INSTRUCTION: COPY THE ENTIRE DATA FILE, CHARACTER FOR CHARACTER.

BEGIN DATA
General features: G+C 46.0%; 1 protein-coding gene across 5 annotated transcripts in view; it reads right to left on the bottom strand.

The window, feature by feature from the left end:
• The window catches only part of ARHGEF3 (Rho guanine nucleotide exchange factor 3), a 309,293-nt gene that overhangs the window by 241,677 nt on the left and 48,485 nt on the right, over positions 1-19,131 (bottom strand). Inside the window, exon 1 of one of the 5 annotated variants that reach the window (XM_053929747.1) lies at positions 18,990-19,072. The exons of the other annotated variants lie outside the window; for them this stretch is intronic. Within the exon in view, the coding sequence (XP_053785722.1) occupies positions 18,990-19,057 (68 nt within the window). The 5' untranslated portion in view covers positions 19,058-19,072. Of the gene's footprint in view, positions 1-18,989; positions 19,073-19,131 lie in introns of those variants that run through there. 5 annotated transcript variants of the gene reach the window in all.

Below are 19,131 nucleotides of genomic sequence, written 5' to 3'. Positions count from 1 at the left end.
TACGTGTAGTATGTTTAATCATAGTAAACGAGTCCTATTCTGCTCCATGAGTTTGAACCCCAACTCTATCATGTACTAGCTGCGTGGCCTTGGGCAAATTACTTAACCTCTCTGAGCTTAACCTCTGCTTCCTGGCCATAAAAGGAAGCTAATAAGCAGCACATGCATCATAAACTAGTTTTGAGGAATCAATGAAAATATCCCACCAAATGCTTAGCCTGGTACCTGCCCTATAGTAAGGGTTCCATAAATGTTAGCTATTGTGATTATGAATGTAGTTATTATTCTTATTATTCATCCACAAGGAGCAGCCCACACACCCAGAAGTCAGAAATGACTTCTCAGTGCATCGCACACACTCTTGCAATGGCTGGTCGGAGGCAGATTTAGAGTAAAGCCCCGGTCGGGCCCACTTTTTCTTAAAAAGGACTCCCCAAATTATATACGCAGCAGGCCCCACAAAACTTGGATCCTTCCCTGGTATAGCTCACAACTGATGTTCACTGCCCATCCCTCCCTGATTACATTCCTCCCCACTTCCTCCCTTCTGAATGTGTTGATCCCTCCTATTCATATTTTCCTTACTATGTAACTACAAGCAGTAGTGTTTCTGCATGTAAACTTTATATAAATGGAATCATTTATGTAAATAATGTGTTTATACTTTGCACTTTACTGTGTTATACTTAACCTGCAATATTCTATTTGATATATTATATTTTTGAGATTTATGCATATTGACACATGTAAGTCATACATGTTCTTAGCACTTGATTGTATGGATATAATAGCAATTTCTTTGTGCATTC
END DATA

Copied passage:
General features: G+C 46.0%; 1 protein-coding gene across 5 annotated transcripts in view; it reads right to left on the bottom strand.

The window, feature by feature from the left end:
• The window catches only part of ARHGEF3 (Rho guanine nucleotide exchange factor 3), a 309,293-nt gene that overhangs the window by 241,677 nt on the left and 48,485 nt on the right, over positions 1-19,131 (bottom strand). Inside the window, exon 1 of one of the 5 annotated variants that reach the window (XM_053929747.1) lies at positions 18,990-19,072. The exons of the other annotated variants lie outside the window; for them this stretch is intronic. Within the exon in view, the coding sequence (XP_053785722.1) occupies positions 18,990-19,057 (68 nt within the window). The 5' untranslated portion in view covers positions 19,058-19,072. Of the gene's footprint in view, positions 1-18,989; positions 19,073-19,131 lie in introns of those variants that run through there. 5 annotated transcript variants of the gene reach the window in all.

Below are 19,131 nucleotides of genomic sequence, written 5' to 3'. Positions count from 1 at the left end.
TACGTGTAGTATGTTTAATCATAGTAAACGAGTCCTATTCTGCTCCATGAGTTTGAACCCCAACTCTATCATGTACTAGCTGCGTGGCCTTGGGCAAATTACTTAACCTCTCTGAGCTTAACCTCTGCTTCCTGGCCATAAAAGGAAGCTAATAAGCAGCACATGCATCATAAACTAGTTTTGAGGAATCAATGAAAATATCCCACCAAATGCTTAGCCTGGTACCTGCCCTATAGTAAGGGTTCCATAAATGTTAGCTATTGTGATTATGAATGTAGTTATTATTCTTATTATTCATCCACAAGGAGCAGCCCACACACCCAGAAGTCAGAAATGACTTCTCAGTGCATCGCACACACTCTTGCAATGGCTGGTCGGAGGCAGATTTAGAGTAAAGCCCCGGTCGGGCCCACTTTTTCTTAAAAAGGACTCCCCAAATTATATACGCAGCAGGCCCCACAAAACTTGGATCCTTCCCTGGTATAGCTCACAACTGATGTTCACTGCCCATCCCTCCCTGATTACATTCCTCCCCACTTCCTCCCTTCTGAATGTGTTGATCCCTCCTATTCATATTTTCCTTACTATGTAACTACAAGCAGTAGTGTTTCTGCATGTAAACTTTATATAAATGGAATCATTTATGTAAATAATGTGTTTATACTTTGCACTTTACTGTGTTATACTTAACCTGCAATATTCTATTTGATATATTATATTTTTGAGATTTATGCATATTGACACATGTAAGTCATACATGTTCTTAGCACTTGATTGTATGGATATAATAGCAATTTCTTTGTGCATTC